Igor Lebovic is trying to define and reach the mid-level long-term care market: People who cannot afford a home care agency but want something more than an under-the-table aide who worked for a friend of a friend.
Lebovic has started Kindly Care Inc., a kind of San Francisco-based home care exchange that helps individuals who need care and their families connect directly with people who provide non-medical care for frail older adults and adults with disabilities.
In the major medical insurance market, Affordable Care Act public health insurance exchanges and many private exchanges try to act as “active managers.” Instead of simply offering all available plans, exchange managers have to actively screen issuers.
Similarly, at Kindly Care, Lebovic has taken an active approach to screening available care providers.
Kindly Care has would-be care providers go through multiple interviews along with personality testing, reference checks, driving record checks and background checks. Then the firm prepares online videos about each provider it hires.
Clients can negotiate rates with the caregivers. But the firm states on its website home page that the going rate for an experienced caregiver is about $20 per hour. The firm helps would-be judges and cabinet secretaries keep their records clear by handling payroll tax payments and reporting.
The firm aims to make money by charging a service fee of 20 percent of a caregiver’s wages.
Before starting Kindly Care, Lebovic served as a founder and marketing officer of a number of other dot.com companies, such as AirPair, a web-based company that connects programmers at small technology companies that need answers to programming questions.
He also has worked for About.com, an online consumer information company.
Here are three things Lebovic has learned since starting this company about people who need home care services.
Families with LTCI benefits may have better care options than using Kindly Care. (Photo: Thinkstock)
Most of Kindly Care’s clients pay for care with their own out-of-pocket cash. Fewer than 10 percent have private long-term care insurance.
One reason for that is that the San Francisco-area people who need home care and have insurance that provides private home care benefits usually have the resources to work with comprehensive home care agencies, Lebovic said.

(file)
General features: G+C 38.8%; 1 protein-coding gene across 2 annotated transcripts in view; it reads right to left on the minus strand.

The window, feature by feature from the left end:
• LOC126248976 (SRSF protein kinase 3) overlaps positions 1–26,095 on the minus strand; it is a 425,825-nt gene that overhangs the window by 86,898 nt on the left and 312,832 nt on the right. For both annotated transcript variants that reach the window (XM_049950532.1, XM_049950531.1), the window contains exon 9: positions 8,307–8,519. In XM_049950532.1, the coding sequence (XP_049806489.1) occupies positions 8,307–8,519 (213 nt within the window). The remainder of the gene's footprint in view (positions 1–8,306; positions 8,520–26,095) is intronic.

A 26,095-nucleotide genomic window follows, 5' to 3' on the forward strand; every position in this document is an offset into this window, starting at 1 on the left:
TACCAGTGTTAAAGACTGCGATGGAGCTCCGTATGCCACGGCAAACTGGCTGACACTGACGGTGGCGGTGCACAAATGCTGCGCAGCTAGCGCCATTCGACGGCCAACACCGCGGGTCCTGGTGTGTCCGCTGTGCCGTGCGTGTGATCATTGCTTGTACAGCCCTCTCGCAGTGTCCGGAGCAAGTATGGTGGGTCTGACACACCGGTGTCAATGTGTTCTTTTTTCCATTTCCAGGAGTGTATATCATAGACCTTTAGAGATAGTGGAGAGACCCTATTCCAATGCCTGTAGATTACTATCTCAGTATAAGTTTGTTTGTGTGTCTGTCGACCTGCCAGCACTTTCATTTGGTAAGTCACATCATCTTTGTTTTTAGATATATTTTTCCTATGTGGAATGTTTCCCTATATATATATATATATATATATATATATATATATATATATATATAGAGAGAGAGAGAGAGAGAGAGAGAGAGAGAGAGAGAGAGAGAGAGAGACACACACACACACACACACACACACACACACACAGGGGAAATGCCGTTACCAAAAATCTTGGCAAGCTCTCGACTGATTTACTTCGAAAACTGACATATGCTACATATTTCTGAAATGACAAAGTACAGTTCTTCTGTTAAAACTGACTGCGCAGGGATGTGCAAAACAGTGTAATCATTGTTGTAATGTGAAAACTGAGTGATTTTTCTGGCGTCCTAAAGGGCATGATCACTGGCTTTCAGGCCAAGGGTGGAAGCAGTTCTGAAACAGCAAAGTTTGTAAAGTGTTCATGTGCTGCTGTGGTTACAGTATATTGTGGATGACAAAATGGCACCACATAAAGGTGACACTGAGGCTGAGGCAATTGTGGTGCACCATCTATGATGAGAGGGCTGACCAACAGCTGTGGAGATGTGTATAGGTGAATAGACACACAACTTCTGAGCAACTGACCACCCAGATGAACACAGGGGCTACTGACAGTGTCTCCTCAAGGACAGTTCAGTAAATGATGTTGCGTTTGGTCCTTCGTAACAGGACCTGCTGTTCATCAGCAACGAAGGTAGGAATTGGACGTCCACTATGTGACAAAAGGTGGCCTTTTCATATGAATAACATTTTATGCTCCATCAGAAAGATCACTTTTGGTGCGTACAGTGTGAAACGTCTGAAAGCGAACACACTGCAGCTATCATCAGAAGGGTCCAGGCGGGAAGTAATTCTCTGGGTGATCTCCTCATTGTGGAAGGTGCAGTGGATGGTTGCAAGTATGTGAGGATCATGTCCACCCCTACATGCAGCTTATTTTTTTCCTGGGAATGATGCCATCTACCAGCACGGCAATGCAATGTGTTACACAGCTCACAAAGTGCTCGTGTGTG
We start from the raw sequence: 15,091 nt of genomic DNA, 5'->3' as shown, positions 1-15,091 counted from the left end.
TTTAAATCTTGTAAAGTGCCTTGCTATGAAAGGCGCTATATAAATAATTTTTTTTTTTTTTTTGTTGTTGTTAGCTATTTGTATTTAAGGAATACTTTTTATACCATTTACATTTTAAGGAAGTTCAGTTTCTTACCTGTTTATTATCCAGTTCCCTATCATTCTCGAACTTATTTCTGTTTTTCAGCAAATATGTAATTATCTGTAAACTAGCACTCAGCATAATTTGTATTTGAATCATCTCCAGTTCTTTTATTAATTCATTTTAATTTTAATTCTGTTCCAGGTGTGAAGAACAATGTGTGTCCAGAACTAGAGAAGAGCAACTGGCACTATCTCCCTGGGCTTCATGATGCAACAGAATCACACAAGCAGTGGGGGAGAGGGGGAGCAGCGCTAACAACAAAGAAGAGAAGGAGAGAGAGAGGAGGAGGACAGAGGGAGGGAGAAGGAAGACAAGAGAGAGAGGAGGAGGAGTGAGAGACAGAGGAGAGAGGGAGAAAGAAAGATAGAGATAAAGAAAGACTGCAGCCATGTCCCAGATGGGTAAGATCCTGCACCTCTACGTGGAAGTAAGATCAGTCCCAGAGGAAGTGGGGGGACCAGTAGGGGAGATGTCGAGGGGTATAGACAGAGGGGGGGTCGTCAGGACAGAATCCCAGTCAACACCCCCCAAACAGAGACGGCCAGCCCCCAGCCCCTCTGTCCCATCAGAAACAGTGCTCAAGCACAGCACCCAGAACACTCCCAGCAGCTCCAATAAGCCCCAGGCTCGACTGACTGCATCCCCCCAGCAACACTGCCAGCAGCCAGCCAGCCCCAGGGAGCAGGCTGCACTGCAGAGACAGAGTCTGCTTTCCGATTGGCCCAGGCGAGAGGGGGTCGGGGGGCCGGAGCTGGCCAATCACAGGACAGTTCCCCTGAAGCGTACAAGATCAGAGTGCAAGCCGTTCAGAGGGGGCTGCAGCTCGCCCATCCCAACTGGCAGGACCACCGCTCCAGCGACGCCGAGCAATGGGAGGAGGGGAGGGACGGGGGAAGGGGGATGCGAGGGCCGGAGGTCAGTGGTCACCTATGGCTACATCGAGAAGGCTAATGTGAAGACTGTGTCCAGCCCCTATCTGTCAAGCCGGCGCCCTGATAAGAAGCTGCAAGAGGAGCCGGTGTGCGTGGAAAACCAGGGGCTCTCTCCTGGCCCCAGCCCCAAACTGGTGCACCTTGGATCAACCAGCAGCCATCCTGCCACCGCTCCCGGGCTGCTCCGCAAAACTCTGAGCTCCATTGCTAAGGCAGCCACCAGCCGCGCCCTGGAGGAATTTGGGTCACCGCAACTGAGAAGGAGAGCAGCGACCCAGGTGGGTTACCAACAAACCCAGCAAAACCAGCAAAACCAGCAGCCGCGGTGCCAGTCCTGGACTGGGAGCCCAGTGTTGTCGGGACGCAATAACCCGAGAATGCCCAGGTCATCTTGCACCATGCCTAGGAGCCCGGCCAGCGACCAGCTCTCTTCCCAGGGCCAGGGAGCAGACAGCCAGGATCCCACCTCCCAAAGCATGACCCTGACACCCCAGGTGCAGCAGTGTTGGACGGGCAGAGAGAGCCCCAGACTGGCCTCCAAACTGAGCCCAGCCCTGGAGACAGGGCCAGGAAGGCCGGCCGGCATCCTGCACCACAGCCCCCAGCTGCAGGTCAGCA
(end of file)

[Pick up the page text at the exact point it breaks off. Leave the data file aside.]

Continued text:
Those agencies reduce the amount of work the care recipient or family must put into managing services, by having a professional care manager who can do that for them.
When clients connect with a care provider through Kindly Care, “it’s very much do-it-yourself,” Lebovic said.
Lebovic thinks the traditional home care agencies in his area keep profit margins thin. (Image: Thinkstock)
2. Supply slack
As you well know, baby boomers are sliding toward old age, and are soon likely to need enormous amounts of long-term care. One thing that could help cushion the home care market against a sudden “silver tsunami” of care demand is slack in the system. It would be great for boomers who will be turning 85 in 2031 if a glut of home care services and experienced home care workers were starting to form now.
Lebovic does not see any kind of glut forming in the markets he serves in California.
Partly because of the high cost of living there, the supply of in-home workers is tight, Lebovic said.
Lebovic does see many home care agencies operating in the region, but no signs that many of the owners have high profit margins.
“I think they work very hard, and their margins aren’t that high,” he said.
Lebovic does not see current elder tech doing much to reduce the need for sending workers into the home. (Image: Thinkstock)
In Japan and some other countries, researchers are trying to develop robots and other high-tech systems that could make providing home care for older people less labor-intensive.
Many research centers in California are also working on elder tech systems. Some say, for example, that the self-driving cars Google is developing could be great for older people who can still get out of the house but no longer drive safely.
Lebovic said he does not think using elder tech to reduce home care labor needs will happen any time soon.
Many of the people now getting home care were born during World War II, he said.
“They value the human touch,” he said.
What he finds is that the technology the clients really want is just the ability to connect with care providers, and the ability to see videos of the care providers, to see what the people who might be helping them or loved ones with the most intimate activities of daily life are really like.
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